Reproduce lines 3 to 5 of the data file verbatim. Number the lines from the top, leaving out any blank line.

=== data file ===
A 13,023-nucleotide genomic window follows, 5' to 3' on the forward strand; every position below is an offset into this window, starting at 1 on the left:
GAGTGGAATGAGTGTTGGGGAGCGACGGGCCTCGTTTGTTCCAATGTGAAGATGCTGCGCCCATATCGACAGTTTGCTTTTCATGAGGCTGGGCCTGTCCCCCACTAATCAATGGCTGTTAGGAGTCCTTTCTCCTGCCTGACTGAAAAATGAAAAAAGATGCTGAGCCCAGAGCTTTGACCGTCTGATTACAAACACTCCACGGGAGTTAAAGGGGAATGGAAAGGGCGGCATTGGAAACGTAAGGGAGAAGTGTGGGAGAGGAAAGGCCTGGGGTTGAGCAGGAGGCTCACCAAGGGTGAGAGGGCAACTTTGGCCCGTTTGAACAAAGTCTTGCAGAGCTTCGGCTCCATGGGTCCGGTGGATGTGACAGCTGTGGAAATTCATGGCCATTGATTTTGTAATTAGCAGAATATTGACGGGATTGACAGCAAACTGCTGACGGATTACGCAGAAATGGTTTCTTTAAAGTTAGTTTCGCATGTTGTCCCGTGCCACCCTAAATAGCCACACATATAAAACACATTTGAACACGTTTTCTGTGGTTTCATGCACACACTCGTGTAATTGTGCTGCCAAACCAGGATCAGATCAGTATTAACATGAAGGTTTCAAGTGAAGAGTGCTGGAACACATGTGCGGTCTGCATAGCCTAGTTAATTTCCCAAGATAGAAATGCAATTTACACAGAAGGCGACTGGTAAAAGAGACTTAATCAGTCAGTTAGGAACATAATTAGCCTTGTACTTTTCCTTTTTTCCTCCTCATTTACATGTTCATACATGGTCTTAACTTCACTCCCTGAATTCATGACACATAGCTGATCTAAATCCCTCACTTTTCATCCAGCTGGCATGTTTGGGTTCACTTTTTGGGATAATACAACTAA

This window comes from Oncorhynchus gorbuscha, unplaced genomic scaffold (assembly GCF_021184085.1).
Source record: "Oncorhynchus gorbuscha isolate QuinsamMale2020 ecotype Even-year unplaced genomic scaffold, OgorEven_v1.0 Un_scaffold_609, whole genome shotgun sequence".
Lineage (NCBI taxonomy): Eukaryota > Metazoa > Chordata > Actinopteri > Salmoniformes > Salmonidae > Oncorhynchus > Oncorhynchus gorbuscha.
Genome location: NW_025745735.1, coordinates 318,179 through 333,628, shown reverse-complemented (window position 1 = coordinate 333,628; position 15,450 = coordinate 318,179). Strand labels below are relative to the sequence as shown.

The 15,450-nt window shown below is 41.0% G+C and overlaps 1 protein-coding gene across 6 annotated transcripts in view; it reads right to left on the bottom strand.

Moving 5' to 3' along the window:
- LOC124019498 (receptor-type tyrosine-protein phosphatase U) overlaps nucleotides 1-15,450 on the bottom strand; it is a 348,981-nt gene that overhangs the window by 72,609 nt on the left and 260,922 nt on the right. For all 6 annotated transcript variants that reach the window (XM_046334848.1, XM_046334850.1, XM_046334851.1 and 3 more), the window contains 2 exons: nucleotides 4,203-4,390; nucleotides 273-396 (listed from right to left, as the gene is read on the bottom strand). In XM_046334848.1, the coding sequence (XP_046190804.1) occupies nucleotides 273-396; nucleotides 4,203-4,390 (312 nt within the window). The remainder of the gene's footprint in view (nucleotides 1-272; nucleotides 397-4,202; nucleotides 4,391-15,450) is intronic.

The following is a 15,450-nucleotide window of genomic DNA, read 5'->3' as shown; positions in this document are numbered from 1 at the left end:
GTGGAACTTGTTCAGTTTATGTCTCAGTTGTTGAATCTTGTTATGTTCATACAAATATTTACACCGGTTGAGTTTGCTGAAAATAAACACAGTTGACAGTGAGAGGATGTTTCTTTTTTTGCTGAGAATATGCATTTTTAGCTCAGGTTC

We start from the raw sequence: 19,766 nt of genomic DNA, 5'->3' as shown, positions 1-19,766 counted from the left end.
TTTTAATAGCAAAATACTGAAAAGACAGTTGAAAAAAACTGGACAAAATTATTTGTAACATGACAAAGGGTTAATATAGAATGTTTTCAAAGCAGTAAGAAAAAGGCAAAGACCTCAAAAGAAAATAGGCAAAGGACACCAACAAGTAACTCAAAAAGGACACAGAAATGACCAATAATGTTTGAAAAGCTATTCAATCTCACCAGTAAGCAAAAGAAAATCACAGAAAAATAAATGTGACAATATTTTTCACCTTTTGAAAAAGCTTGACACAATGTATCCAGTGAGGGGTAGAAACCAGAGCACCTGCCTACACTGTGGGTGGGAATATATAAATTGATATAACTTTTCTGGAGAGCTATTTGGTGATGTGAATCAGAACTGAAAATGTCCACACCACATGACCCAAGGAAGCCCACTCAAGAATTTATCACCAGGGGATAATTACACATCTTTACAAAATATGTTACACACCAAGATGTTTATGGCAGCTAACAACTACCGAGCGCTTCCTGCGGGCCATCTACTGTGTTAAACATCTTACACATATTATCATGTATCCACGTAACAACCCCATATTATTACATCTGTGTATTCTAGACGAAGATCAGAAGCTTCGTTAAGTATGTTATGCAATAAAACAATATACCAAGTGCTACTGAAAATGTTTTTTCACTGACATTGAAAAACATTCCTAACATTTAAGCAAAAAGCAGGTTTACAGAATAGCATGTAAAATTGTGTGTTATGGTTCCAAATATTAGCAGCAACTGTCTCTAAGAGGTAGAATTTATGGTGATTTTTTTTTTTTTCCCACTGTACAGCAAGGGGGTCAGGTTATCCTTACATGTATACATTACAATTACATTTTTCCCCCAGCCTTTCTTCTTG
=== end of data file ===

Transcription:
This window comes from Oncorhynchus gorbuscha, unplaced genomic scaffold (assembly GCF_021184085.1).
Source record: "Oncorhynchus gorbuscha isolate QuinsamMale2020 ecotype Even-year unplaced genomic scaffold, OgorEven_v1.0 Un_scaffold_609, whole genome shotgun sequence".
Lineage (NCBI taxonomy): Eukaryota > Metazoa > Chordata > Actinopteri > Salmoniformes > Salmonidae > Oncorhynchus > Oncorhynchus gorbuscha.